Unlike buildings with flat roofs, which rely on regularly spaced columns for support (the bigger the roof, the more columns required), domed roofs are designed to provide the maximum amount of unobstructed covered space. With no internal support columns standing in the way, domed structures are well suited as places where people congregate, such as convention centers and sports venues.

In a traditional, hemispheric dome, a series of arches intersects at the crown. Here, forces move inward toward the center, pushing the halves of each arch together and making the resulting dome rigid. The great weight of concrete material, however, creates downward and outward forces near the bottom of the dome that must be balanced by upward and inward forces to prevent the dome from collapsing. In a well-designed dome, the material from which it is built provides enough support to balance the downward force of the load. But what can be done to minimize the outward push, or tension, in the lower portion of the structure? Two things: encircle the dome’s rim with a steel cable or chain, or build heavy concrete step rings around the dome’s perimeter to keep it in compression, or pushed in.

Over time, engineers have devised new ways to manage forces in domes, employing lighter materials and using less of them. By using a smaller, self-supporting internal dome as a base, fourteenth-century engineers discovered they could build steeper, more impressive outer domes that weighed just a fraction of what the inner dome weighed. London’s St. Paul’s Cathedral and the U.S. Capitol building each have “false”p double domes, the outermost of which is little more than a shell. Engineers have also turned to new materials like iron to construct domes that are more supportive and considerably lighter than stone or concrete domes of the same size.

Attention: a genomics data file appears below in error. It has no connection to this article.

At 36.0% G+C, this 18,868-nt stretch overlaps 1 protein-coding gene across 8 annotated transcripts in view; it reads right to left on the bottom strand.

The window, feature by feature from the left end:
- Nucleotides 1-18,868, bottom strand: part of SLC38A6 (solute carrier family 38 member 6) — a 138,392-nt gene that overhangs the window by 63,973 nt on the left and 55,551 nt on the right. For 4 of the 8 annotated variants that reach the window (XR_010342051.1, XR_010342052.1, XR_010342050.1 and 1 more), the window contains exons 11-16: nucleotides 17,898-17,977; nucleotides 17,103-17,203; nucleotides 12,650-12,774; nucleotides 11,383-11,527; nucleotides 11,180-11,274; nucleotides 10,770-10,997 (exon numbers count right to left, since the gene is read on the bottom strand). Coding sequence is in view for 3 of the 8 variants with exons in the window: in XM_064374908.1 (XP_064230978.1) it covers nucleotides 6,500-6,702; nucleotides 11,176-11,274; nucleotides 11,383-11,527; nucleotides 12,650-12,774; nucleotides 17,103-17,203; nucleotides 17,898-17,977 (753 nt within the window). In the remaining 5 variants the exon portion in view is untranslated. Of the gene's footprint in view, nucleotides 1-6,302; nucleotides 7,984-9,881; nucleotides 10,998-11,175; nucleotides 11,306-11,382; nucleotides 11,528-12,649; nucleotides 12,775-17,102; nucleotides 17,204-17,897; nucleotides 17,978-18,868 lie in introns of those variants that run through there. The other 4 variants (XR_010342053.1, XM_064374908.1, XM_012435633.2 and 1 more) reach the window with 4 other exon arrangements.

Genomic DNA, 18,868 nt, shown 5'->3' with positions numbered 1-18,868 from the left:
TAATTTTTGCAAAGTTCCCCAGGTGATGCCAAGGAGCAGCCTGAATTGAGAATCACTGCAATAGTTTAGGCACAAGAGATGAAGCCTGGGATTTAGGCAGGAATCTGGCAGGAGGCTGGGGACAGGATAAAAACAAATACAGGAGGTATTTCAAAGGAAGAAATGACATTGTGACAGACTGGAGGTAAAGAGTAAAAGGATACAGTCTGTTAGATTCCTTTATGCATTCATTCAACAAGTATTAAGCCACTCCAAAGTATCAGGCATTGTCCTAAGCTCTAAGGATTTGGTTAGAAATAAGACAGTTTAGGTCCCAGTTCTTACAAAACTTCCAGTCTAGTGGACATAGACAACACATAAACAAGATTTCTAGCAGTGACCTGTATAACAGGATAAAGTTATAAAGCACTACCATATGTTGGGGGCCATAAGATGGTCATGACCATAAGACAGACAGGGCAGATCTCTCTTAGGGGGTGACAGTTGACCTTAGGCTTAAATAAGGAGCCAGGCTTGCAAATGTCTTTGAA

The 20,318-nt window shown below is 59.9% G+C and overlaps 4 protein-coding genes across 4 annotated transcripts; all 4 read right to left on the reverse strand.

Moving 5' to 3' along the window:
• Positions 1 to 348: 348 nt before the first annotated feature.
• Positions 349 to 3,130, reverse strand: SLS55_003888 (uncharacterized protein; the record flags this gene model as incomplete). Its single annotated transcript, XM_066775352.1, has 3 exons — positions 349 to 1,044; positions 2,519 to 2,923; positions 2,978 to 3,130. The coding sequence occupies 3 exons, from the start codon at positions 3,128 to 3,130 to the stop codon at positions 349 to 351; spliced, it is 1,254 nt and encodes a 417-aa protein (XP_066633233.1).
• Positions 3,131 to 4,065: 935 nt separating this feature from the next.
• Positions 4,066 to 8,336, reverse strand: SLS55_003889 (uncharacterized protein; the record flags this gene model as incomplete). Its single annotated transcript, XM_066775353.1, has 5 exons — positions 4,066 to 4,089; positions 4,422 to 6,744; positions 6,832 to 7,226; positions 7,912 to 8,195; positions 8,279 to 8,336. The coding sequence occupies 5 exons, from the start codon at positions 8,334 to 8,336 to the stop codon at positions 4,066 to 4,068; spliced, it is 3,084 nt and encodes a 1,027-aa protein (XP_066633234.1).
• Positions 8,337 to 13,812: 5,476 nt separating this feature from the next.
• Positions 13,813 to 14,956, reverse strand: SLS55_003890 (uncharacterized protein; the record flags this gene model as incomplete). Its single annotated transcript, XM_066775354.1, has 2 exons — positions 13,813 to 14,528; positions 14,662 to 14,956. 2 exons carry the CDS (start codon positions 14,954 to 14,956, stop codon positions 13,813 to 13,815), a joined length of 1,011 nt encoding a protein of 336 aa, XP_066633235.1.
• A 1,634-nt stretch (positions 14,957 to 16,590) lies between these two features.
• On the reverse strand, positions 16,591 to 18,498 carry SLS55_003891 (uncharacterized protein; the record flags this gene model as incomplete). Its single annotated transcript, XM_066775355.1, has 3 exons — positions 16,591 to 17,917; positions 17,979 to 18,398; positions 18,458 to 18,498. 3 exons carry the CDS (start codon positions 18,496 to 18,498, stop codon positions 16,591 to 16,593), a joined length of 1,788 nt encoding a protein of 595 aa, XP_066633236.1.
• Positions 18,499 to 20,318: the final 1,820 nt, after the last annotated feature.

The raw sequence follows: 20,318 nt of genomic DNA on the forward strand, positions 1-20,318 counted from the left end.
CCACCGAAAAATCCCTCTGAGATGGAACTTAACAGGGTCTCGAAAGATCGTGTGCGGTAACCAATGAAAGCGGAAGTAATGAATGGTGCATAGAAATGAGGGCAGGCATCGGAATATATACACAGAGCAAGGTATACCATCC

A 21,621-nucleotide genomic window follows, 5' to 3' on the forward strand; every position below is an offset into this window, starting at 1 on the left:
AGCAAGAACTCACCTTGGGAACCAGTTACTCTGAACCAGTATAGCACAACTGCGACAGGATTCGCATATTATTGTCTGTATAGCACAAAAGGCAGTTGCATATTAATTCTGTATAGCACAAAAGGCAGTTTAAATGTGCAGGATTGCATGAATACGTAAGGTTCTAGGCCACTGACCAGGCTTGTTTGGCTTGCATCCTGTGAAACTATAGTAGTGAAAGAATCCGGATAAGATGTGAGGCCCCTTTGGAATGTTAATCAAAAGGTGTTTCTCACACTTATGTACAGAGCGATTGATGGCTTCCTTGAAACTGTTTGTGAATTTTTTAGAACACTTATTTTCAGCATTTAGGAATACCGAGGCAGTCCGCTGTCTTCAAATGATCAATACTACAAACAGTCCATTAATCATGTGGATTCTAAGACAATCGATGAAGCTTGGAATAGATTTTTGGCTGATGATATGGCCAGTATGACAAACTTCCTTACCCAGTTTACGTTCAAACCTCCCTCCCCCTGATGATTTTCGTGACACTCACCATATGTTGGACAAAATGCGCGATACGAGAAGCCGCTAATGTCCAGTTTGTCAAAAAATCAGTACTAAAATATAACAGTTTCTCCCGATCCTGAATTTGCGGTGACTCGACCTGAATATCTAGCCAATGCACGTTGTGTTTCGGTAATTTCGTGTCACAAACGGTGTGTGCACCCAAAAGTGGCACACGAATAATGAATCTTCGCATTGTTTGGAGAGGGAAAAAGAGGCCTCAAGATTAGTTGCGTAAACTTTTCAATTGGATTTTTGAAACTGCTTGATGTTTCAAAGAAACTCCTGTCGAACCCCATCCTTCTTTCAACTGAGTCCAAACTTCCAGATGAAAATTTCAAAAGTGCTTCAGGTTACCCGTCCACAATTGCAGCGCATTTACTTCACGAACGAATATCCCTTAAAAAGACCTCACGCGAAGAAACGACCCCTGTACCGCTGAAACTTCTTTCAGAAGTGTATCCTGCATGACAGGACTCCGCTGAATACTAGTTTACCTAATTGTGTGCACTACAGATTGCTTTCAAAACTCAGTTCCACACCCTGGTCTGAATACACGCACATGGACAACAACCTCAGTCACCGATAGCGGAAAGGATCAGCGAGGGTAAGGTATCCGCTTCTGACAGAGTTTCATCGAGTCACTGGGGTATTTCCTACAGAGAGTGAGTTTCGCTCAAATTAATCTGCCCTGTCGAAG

In the mid-twentieth century, space frames, which are assemblies of lightweight tubular steel struts, were adapted to create a model for the most efficient and economical means of enclosing large spaces: the geodesic dome. This self-supporting spherical structure has inspired the wide-spanning tension domes that have today become the design of choice for sports venues.

Questions for Discussion

  • How is the room you are in like a dome? If it is not curved, is it a dome anyway?
  • Use everyday materials to build a dome that will cover an object in your house, such as a plant or cake or some delicate item. What forces act on your dome? How does your structure withstand these forces?
  • Use a sketch to show where tension and compression forces are operating in the domes you chose in the interactive challenge for the baseball stadium, the greenhouse, and the Capitol Building.